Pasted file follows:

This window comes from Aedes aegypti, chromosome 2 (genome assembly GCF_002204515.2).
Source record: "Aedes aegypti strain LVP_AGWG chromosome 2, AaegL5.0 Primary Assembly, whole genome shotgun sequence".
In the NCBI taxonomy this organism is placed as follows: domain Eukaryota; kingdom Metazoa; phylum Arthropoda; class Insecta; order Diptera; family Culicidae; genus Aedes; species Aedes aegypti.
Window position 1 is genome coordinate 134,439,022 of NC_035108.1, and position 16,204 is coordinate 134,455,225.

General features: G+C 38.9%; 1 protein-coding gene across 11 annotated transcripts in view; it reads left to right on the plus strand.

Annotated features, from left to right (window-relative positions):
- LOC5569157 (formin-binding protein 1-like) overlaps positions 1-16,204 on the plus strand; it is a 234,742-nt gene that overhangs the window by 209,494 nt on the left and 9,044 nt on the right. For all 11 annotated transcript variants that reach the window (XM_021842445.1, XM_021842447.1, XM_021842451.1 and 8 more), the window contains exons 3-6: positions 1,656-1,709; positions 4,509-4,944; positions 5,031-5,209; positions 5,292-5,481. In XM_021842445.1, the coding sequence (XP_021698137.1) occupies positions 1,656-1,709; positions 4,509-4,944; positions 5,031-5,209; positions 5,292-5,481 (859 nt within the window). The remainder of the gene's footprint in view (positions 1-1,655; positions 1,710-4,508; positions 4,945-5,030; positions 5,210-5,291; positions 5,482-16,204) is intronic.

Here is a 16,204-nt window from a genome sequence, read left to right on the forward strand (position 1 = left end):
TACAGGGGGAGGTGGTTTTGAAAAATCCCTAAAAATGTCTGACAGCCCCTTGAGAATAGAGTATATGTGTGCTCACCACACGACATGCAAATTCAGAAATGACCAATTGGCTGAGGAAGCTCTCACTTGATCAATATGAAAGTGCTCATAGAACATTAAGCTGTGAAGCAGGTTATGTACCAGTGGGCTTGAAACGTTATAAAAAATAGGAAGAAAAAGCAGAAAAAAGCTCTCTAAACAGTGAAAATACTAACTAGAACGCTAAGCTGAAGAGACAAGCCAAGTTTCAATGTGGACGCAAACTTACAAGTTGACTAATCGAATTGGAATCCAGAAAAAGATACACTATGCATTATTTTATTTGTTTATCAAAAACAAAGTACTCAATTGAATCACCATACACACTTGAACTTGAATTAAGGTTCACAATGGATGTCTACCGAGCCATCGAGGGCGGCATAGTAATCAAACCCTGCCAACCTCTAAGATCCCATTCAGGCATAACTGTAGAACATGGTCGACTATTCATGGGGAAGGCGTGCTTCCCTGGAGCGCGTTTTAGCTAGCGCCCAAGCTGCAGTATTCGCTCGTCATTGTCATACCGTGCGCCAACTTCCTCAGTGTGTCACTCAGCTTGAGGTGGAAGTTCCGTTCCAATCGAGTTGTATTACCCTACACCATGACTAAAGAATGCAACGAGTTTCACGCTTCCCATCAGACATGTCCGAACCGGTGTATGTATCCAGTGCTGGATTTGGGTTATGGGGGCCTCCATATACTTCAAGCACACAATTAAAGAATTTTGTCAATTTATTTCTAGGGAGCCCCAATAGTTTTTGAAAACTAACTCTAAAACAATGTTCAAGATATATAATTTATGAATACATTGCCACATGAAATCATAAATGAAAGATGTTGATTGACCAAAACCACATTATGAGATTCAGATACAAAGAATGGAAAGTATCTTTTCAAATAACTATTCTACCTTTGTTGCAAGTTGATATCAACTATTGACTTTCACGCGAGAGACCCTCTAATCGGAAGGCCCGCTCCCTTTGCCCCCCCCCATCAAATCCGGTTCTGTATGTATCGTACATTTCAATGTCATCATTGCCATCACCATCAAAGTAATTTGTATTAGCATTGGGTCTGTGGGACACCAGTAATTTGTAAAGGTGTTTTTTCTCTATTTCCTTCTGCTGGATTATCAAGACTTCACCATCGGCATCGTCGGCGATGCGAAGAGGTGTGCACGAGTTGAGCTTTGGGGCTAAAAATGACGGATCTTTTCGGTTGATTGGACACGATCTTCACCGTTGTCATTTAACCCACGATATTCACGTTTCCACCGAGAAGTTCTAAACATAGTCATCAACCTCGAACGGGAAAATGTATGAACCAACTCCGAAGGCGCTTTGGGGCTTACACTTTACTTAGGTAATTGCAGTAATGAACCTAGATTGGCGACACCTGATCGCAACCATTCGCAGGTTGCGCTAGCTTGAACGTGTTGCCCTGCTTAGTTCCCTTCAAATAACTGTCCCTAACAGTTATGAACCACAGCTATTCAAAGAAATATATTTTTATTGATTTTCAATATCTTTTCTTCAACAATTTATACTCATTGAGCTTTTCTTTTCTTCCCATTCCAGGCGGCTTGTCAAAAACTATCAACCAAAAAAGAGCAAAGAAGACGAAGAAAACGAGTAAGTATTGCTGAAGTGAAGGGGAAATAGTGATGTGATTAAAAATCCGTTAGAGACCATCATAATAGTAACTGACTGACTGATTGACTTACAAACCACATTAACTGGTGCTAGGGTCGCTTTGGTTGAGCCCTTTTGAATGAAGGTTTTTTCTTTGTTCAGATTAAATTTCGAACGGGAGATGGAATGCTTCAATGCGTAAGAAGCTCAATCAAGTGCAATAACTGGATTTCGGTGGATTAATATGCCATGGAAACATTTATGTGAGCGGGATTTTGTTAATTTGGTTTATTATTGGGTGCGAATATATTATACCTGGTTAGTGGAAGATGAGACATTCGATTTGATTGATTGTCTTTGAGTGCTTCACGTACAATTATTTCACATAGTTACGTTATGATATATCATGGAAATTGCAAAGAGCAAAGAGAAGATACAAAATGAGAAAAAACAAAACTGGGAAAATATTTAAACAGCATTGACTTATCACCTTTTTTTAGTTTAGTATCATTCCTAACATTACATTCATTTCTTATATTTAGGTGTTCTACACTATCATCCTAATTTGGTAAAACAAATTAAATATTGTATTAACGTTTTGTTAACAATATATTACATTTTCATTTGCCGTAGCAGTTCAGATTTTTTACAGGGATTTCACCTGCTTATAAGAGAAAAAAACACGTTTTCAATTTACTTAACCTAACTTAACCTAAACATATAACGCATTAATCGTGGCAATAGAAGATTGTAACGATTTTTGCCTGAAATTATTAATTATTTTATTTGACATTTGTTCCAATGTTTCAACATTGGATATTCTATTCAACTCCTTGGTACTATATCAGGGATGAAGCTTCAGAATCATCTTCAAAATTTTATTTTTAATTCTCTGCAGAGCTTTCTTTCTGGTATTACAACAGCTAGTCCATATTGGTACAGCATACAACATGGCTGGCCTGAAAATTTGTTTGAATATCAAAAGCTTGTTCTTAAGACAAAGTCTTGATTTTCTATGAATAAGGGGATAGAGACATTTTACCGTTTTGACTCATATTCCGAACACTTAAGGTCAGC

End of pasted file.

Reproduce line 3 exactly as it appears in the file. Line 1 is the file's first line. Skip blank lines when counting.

In the NCBI taxonomy this organism is placed as follows: domain Eukaryota; kingdom Metazoa; phylum Arthropoda; class Insecta; order Diptera; family Culicidae; genus Aedes; species Aedes aegypti.